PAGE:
March 4, 2019
Europe’s automobile industry will face some fundamental challenges this year. These include the looming prospect of a no-deal Brexit, the ever-present threat of US tariffs on car imports from the EU, as well as meeting stringent CO2 targets – both those for 2020 and the recently-agreed post-2020 targets for cars, vans and trucks. Given the challenges ahead, it is more than ever vital that efforts to safeguard the competitiveness of Europe’s auto industry are stepped up, also bearing in mind the rather shaky growth forecast for the car market in 2019.
Last year, car registrations in the EU remained more or less stable compared to 2017, with full-year growth coming in at +0.1%. Although 2018 marked the fifth consecutive year of growth – with almost 15.2 million cars registered – the level of growth has been slowing down rapidly over the last few years.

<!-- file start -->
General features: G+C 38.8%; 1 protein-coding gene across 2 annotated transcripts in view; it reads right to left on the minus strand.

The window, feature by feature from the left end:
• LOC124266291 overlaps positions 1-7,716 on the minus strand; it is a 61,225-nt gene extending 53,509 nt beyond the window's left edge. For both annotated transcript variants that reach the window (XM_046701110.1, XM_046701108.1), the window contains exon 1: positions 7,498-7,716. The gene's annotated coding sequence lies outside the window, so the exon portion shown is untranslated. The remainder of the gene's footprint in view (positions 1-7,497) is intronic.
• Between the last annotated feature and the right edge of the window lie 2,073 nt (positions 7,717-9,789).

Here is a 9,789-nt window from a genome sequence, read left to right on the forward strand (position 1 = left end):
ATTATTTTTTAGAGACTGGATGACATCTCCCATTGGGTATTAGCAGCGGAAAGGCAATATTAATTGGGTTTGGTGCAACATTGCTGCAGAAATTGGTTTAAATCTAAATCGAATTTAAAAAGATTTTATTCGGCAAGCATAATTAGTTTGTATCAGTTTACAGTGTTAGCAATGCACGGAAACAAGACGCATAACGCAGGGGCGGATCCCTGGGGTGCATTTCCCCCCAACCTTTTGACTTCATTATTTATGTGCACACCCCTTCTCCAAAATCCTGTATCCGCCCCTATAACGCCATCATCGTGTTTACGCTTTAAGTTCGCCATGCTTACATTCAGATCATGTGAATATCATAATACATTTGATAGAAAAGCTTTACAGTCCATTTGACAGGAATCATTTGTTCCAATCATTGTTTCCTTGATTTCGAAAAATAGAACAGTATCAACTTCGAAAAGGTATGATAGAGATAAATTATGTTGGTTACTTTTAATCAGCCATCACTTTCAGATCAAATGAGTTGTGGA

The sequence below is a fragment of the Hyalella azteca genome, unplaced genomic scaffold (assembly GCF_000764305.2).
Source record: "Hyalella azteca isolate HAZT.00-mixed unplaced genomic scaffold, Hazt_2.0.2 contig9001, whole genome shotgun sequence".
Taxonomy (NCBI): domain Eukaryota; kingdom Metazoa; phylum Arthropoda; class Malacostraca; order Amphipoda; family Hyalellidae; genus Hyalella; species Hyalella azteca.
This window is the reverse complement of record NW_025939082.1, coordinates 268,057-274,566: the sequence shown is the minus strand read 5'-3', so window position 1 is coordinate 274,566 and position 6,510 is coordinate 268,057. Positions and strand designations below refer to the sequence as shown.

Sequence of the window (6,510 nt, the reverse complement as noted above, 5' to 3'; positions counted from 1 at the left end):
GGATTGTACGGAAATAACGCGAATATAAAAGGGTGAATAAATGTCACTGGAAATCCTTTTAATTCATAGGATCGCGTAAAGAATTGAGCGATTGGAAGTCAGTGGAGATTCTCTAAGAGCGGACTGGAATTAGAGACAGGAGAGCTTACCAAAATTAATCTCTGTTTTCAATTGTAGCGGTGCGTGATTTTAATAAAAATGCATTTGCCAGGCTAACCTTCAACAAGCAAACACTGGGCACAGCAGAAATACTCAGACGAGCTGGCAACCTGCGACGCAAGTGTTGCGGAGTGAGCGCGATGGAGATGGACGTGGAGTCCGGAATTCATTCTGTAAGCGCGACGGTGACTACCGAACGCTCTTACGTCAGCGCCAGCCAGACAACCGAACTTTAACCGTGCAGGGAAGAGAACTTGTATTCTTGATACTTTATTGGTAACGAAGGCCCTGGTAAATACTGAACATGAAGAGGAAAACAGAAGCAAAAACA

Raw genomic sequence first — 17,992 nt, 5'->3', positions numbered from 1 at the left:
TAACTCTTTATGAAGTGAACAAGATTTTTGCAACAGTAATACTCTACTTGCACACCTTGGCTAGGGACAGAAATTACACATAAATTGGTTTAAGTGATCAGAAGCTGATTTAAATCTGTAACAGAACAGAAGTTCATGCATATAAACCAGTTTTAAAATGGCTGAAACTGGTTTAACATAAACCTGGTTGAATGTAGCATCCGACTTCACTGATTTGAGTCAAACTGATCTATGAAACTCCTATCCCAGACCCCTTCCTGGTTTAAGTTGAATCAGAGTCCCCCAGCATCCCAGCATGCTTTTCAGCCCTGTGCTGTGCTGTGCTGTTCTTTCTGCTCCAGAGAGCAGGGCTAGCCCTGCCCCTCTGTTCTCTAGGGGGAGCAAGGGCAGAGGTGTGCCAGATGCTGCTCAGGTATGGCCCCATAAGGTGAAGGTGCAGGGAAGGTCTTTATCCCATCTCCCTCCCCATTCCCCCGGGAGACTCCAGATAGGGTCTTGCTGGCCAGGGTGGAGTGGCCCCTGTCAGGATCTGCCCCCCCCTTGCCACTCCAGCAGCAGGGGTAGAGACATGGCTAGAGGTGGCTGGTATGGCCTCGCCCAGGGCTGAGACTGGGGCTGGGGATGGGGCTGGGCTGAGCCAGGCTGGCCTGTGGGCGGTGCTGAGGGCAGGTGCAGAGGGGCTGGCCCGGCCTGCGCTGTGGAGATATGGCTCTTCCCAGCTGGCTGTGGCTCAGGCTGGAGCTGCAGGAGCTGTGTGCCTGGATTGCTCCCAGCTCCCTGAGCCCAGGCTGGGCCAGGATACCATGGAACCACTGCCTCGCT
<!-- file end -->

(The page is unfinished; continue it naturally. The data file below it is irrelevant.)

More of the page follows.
Annual growth fell from +9.3% in 2015 to +3.4% in 2017, before stalling at the slight increase of just one tenth of a percent that we saw last year. For 2019, ACEA now forecasts that EU passenger car sales will stagnate at a similar level to the 2018 figure in terms of units sold. So, at best, we expect a stable car market this year − with a growth rate of under 1%.
In this context, 2019 is a pivotal year, with both Brexit and trade tensions with the US posing a serious threat to our industry. Indeed, trade is a major pillar of our sector’s competitiveness, as ACEA’s 15 members are truly global companies and major exporters.